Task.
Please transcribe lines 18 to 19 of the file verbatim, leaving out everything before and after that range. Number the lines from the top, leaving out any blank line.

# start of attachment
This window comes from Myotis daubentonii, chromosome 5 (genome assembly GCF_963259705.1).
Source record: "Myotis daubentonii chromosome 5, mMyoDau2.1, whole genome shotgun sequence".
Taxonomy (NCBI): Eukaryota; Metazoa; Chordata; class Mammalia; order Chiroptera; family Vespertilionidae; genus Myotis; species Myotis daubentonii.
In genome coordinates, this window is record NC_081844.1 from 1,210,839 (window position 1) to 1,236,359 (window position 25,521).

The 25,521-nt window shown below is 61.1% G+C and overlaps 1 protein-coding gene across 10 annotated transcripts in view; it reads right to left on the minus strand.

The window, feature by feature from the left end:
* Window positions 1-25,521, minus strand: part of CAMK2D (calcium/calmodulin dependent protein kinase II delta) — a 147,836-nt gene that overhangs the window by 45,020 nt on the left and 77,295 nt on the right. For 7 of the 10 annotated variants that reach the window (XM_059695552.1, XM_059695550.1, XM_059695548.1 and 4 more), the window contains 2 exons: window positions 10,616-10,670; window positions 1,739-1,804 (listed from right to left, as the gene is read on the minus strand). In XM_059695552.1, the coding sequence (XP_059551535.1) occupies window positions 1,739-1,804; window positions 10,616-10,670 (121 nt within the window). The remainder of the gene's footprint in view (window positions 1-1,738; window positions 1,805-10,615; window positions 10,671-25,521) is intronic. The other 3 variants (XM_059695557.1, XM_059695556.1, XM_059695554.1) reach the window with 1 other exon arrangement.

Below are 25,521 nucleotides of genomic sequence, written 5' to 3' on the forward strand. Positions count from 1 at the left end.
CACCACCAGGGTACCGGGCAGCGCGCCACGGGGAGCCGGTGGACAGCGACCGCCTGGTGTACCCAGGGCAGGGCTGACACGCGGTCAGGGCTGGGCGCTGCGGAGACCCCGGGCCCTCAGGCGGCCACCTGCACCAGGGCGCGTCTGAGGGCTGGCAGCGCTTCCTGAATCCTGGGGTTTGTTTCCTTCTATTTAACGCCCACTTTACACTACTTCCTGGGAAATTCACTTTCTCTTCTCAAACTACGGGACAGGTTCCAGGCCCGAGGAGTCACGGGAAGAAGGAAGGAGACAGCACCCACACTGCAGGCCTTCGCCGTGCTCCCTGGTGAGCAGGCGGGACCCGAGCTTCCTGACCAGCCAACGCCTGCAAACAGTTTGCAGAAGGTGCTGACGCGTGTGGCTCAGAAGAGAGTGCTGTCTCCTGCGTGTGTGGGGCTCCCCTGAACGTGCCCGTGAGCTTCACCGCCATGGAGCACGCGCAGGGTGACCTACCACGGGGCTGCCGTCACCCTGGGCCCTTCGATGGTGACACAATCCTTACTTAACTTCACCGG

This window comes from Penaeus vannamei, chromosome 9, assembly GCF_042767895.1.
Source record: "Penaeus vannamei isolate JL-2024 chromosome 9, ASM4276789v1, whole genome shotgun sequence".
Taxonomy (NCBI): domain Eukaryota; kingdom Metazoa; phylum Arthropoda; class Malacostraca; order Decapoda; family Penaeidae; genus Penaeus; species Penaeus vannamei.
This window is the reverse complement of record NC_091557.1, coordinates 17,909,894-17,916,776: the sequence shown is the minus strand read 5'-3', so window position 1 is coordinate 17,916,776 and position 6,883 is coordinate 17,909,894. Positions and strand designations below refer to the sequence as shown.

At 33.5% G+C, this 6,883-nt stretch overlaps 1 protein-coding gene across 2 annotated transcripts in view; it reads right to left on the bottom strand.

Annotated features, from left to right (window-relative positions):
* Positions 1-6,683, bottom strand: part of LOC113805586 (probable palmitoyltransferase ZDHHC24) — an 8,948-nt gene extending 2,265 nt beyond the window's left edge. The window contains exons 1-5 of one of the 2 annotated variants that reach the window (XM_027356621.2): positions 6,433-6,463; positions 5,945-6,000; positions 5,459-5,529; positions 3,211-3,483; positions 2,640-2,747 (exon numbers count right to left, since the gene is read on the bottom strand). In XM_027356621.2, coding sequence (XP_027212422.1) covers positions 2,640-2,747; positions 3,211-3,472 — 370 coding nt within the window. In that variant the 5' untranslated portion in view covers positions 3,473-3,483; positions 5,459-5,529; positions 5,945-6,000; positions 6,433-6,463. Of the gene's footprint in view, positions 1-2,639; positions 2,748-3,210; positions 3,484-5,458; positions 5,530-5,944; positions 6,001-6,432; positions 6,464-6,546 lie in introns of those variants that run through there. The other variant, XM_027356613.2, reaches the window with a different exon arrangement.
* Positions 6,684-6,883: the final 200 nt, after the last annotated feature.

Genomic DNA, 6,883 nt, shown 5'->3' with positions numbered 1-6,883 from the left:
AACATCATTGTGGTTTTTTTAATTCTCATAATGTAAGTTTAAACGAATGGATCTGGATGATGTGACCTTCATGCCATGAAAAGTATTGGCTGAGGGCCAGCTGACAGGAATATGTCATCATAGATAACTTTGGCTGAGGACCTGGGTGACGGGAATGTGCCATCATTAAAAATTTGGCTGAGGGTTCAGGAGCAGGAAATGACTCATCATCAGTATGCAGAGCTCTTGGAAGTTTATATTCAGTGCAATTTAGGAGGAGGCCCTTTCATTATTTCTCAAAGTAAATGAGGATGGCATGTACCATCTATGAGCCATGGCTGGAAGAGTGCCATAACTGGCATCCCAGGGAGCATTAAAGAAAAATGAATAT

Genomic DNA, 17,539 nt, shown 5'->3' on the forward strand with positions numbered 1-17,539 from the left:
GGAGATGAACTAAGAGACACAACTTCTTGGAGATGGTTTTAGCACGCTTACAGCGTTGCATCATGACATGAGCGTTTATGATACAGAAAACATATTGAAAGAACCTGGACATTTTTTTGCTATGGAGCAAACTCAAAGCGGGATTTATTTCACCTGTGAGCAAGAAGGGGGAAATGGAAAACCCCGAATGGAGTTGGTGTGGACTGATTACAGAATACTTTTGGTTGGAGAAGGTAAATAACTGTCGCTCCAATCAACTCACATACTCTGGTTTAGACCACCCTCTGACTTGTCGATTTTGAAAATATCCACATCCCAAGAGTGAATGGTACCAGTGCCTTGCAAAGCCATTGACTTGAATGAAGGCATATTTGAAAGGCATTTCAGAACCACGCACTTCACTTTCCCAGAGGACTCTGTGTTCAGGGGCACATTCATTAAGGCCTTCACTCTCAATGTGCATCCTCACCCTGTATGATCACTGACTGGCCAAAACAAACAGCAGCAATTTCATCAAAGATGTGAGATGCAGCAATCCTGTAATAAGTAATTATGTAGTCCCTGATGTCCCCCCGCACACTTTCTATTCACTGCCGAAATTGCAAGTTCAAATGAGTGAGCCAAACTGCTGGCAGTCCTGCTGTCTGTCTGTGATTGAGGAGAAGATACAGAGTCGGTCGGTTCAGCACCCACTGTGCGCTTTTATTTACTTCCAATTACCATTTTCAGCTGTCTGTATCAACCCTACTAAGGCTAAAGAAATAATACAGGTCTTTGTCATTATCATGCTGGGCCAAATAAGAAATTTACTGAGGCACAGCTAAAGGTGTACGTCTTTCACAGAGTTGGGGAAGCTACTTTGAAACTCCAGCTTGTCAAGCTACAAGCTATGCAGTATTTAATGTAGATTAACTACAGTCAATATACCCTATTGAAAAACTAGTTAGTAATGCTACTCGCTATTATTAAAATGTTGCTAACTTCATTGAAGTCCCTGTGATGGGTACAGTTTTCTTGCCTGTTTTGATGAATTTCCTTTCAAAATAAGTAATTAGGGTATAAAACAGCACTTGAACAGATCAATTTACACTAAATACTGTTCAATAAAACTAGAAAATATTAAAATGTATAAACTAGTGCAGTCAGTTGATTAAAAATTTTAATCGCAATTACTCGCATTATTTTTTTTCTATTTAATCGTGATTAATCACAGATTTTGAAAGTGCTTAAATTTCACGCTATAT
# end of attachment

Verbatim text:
Genomic DNA, 6,883 nt, shown 5'->3' with positions numbered 1-6,883 from the left:
AACATCATTGTGGTTTTTTTAATTCTCATAATGTAAGTTTAAACGAATGGATCTGGATGATGTGACCTTCATGCCATGAAAAGTATTGGCTGAGGGCCAGCTGACAGGAATATGTCATCATAGATAACTTTGGCTGAGGACCTGGGTGACGGGAATGTGCCATCATTAAAAATTTGGCTGAGGGTTCAGGAGCAGGAAATGACTCATCATCAGTATGCAGAGCTCTTGGAAGTTTATATTCAGTGCAATTTAGGAGGAGGCCCTTTCATTATTTCTCAAAGTAAATGAGGATGGCATGTACCATCTATGAGCCATGGCTGGAAGAGTGCCATAACTGGCATCCCAGGGAGCATTAAAGAAAAATGAATAT